Francesco Masci: A risk management driven culture and the prevention of damages in the pathway towards sustainability

To begin with, last year figures paint a quite complex picture, which give the flavour of the issues we are facing, as climate risk is a certainty, not a probability. As a matter of fact, according to recent reports, the total number of global natural disasters in 2023 was just shy of 400, resulting in an overall amount of economic losses in the region of $380bn, 22% higher than the long-term average and in excess of $300bn for eight consecutive years, driven by considerable earthquakes and severe convective storms in the United States and Europe.

In addition, global insured losses from natural disasters in 2023 are estimated at $118 billion, up by 31% against the long-term average, and in excess of $100bn for the fourth year in a row. As a result, only about 31% of global economic losses were covered by private or public insurance, which represents a sizeable decrease compared to the previous year, when more than 42% of total losses were covered and the protection gap hit a low.

The reality is that many of the significant NatCat and extreme weather events across the world generated significant uninsured damage, and it goes without saying that these costs had to be covered by local governments, and in my opinion this is a quite painful concealed social iniquity, as the State secures the needed funds through the income tax and the corporate income tax, therefore all the citizens and the businesses – even those who do not suffer any damage – contribute to the reconstruction works.

On top of that, a risk management driven culture aimed to stave off damages remains a catalyst within the business strategies, due to the fact that it brings awareness inside the companies about the rising frequency and severity of certain risks. With regard to the latter, there is little doubt that insurance companies play a pivotal role not only in terms of claims’ handling, but also with respect to adoption of carefully crafted loss prevention measures.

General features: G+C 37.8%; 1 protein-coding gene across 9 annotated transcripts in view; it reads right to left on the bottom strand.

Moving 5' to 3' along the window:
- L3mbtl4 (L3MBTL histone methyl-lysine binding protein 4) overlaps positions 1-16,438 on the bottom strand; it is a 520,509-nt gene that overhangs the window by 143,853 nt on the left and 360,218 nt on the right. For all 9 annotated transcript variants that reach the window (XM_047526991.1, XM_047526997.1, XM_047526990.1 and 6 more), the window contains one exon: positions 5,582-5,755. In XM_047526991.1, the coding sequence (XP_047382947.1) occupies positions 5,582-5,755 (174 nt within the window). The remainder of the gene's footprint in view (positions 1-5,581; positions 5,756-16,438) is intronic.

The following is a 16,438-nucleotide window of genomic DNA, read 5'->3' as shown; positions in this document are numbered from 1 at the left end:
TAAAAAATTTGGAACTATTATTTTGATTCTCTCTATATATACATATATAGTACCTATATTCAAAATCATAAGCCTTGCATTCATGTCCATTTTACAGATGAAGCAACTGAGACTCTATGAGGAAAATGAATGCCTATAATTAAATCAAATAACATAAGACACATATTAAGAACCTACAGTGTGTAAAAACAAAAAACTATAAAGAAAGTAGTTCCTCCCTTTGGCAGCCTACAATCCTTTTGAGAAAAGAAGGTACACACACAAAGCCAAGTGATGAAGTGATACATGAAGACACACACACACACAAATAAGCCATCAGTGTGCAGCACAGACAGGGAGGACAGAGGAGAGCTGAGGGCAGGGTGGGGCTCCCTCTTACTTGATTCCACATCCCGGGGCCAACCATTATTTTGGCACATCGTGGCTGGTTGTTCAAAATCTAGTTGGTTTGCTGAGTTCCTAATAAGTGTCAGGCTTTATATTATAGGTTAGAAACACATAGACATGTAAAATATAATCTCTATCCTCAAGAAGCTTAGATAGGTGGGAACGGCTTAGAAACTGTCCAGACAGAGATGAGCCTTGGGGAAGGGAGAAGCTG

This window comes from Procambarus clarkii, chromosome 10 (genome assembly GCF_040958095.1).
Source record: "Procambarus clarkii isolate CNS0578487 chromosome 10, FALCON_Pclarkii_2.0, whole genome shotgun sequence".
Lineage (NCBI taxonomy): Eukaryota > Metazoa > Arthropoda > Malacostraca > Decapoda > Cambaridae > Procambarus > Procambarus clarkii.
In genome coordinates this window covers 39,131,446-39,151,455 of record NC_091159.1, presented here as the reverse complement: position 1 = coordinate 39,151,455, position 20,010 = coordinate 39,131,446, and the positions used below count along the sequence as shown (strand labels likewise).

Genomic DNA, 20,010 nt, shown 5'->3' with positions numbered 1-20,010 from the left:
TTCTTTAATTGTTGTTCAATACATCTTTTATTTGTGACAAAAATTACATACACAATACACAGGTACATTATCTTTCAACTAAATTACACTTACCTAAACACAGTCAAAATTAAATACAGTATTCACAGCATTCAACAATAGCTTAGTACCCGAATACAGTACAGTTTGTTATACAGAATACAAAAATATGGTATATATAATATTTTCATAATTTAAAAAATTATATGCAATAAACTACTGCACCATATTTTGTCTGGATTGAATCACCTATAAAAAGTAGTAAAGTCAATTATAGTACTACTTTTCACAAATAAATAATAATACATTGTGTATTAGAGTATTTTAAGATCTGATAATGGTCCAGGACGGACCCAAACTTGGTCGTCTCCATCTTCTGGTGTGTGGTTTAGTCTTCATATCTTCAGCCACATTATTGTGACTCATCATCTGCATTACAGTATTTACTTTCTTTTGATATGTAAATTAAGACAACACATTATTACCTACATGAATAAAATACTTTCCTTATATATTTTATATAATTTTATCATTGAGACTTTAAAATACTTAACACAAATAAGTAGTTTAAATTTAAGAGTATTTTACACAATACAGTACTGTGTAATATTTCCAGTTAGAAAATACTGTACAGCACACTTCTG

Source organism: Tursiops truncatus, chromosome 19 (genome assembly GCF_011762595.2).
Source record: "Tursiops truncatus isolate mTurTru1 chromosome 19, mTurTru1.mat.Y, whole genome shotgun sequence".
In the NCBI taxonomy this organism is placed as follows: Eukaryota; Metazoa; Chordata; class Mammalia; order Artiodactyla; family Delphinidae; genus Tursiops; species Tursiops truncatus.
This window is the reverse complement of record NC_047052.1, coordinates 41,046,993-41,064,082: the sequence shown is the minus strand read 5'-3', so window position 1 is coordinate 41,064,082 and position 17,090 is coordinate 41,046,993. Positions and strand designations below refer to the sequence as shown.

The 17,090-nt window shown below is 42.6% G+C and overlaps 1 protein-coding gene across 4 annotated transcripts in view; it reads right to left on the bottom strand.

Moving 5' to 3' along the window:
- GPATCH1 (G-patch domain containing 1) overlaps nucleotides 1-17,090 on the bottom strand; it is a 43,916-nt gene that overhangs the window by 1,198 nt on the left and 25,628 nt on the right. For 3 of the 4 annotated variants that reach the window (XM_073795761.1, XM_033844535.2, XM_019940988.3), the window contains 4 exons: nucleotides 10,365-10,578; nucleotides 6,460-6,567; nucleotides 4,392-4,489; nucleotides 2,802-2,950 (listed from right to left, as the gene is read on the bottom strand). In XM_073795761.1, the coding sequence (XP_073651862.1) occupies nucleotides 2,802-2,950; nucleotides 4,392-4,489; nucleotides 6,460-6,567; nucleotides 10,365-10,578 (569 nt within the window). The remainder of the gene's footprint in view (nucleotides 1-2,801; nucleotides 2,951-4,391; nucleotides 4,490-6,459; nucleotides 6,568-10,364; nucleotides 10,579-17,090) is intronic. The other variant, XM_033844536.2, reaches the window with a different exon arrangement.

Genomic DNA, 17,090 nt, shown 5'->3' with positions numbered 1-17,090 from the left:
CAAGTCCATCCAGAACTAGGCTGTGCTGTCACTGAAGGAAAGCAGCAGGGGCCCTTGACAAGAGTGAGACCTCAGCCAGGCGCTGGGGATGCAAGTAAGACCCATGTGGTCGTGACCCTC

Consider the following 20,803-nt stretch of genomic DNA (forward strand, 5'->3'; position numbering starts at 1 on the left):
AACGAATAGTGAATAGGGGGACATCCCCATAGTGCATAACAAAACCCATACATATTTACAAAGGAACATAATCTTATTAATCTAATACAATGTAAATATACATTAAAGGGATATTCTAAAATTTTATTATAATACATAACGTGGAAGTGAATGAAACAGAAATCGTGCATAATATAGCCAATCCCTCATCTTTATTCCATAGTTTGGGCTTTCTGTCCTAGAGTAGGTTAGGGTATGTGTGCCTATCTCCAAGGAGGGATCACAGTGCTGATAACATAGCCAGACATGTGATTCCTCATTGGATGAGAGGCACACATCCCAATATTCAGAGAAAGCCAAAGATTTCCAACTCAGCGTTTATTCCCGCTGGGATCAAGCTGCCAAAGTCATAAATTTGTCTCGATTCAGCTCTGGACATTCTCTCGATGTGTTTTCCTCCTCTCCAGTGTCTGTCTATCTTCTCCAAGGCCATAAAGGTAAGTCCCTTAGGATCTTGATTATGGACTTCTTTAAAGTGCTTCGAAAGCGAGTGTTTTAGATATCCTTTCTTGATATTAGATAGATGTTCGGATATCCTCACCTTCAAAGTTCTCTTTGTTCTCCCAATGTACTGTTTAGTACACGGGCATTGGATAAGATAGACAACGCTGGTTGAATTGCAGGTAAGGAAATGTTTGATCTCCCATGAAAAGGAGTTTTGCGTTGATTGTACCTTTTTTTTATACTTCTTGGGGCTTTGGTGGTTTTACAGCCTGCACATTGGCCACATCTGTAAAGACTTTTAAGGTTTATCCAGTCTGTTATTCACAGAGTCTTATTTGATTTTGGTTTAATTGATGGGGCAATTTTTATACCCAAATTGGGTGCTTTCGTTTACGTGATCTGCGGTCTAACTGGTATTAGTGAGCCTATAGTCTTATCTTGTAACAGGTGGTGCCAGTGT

It is glaringly evident that we’re observing a shift in the paradigm of the fallout in terms of damages caused by extreme weather events, and the experience observed in the Italian market can add more colour to this topic: as a matter of fact, heavy rain or hail which were once classified as so-called secondary perils embedding a lower risk, can now lead to damages which can be likened to those generated by a primary peril such as the earthquake.  Yet, a significant protection gap is detected in most of the Italian SMEs with regard to the natural disasters, which on the one hand reveals to which extent the risk management culture is upstaged, and on the other it is at odds with the sustainability goals set by EIOPA which, amongst other things, enhances and rewards the adaptation to climate change of the businesses in terms of lower tariff rates and better terms and conditions. There is little doubt that, such a protection gap is also driven by an inadequate risk management culture and the absence of a risk manager in most of the Italian companies. Regarding this issue, the insurance companies can advise the companies and contribute to the strengthening of the risk mitigation measures aimed at heading off the risk of damages, therefore triggering a virtuous cycle which leads to a lower claims’ frequency and, as a result, to a decline in the business interruptions and economic losses and to an uptick in the productivity.

Last but not least, the so-called ADA project (Adaptation in agriculture), funded by the EU, realized by Unipol Group jointly with several public and private institutions, and aimed to increase the agricultural sector’s resilience to climate change, represents a benchmarking of the public-private partnership. In a nutshell, this is a tool being developed using algorithms, which showcases the current and future risks to which the user is exposed, as well as any possible action that can be designed, rolled-out and implemented to address them and contain the risk exposures of farmers and Producer Organisations. All in all, climate change can be tackled through a public-private partnership with the insurance sector playing a key role in identifying the most appropriate measures and adaptation tools, sharing the data and the knowledge and driving the public sector policies.

Text published in the special edition of NIN magazine – KBF Review 2024.